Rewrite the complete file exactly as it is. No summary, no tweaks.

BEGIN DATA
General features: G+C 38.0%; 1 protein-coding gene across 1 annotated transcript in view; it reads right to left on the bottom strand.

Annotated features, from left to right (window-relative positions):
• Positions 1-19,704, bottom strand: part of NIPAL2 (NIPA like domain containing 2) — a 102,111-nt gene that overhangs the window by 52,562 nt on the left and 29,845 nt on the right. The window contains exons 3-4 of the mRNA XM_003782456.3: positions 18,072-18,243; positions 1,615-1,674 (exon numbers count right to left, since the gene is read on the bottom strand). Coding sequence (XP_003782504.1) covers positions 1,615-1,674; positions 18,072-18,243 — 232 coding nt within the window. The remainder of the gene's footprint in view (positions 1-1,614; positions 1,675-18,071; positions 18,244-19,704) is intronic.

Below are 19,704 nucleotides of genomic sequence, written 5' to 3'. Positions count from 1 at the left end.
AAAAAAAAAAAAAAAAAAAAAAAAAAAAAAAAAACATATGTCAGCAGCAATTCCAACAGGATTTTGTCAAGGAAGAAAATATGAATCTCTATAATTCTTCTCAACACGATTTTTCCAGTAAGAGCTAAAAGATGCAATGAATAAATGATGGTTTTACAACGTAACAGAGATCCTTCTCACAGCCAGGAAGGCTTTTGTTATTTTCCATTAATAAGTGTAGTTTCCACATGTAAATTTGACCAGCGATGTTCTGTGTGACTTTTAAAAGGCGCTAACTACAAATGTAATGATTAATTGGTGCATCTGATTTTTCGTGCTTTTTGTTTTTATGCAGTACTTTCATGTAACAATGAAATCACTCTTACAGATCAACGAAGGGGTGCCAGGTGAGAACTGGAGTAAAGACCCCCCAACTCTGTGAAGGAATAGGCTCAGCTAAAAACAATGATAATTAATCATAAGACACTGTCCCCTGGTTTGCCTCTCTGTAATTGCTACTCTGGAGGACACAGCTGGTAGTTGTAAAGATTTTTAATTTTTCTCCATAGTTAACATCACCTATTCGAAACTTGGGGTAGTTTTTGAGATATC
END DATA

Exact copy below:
General features: G+C 38.0%; 1 protein-coding gene across 1 annotated transcript in view; it reads right to left on the bottom strand.

Annotated features, from left to right (window-relative positions):
• Positions 1-19,704, bottom strand: part of NIPAL2 (NIPA like domain containing 2) — a 102,111-nt gene that overhangs the window by 52,562 nt on the left and 29,845 nt on the right. The window contains exons 3-4 of the mRNA XM_003782456.3: positions 18,072-18,243; positions 1,615-1,674 (exon numbers count right to left, since the gene is read on the bottom strand). Coding sequence (XP_003782504.1) covers positions 1,615-1,674; positions 18,072-18,243 — 232 coding nt within the window. The remainder of the gene's footprint in view (positions 1-1,614; positions 1,675-18,071; positions 18,244-19,704) is intronic.

Below are 19,704 nucleotides of genomic sequence, written 5' to 3'. Positions count from 1 at the left end.
AAAAAAAAAAAAAAAAAAAAAAAAAAAAAAAAAACATATGTCAGCAGCAATTCCAACAGGATTTTGTCAAGGAAGAAAATATGAATCTCTATAATTCTTCTCAACACGATTTTTCCAGTAAGAGCTAAAAGATGCAATGAATAAATGATGGTTTTACAACGTAACAGAGATCCTTCTCACAGCCAGGAAGGCTTTTGTTATTTTCCATTAATAAGTGTAGTTTCCACATGTAAATTTGACCAGCGATGTTCTGTGTGACTTTTAAAAGGCGCTAACTACAAATGTAATGATTAATTGGTGCATCTGATTTTTCGTGCTTTTTGTTTTTATGCAGTACTTTCATGTAACAATGAAATCACTCTTACAGATCAACGAAGGGGTGCCAGGTGAGAACTGGAGTAAAGACCCCCCAACTCTGTGAAGGAATAGGCTCAGCTAAAAACAATGATAATTAATCATAAGACACTGTCCCCTGGTTTGCCTCTCTGTAATTGCTACTCTGGAGGACACAGCTGGTAGTTGTAAAGATTTTTAATTTTTCTCCATAGTTAACATCACCTATTCGAAACTTGGGGTAGTTTTTGAGATATC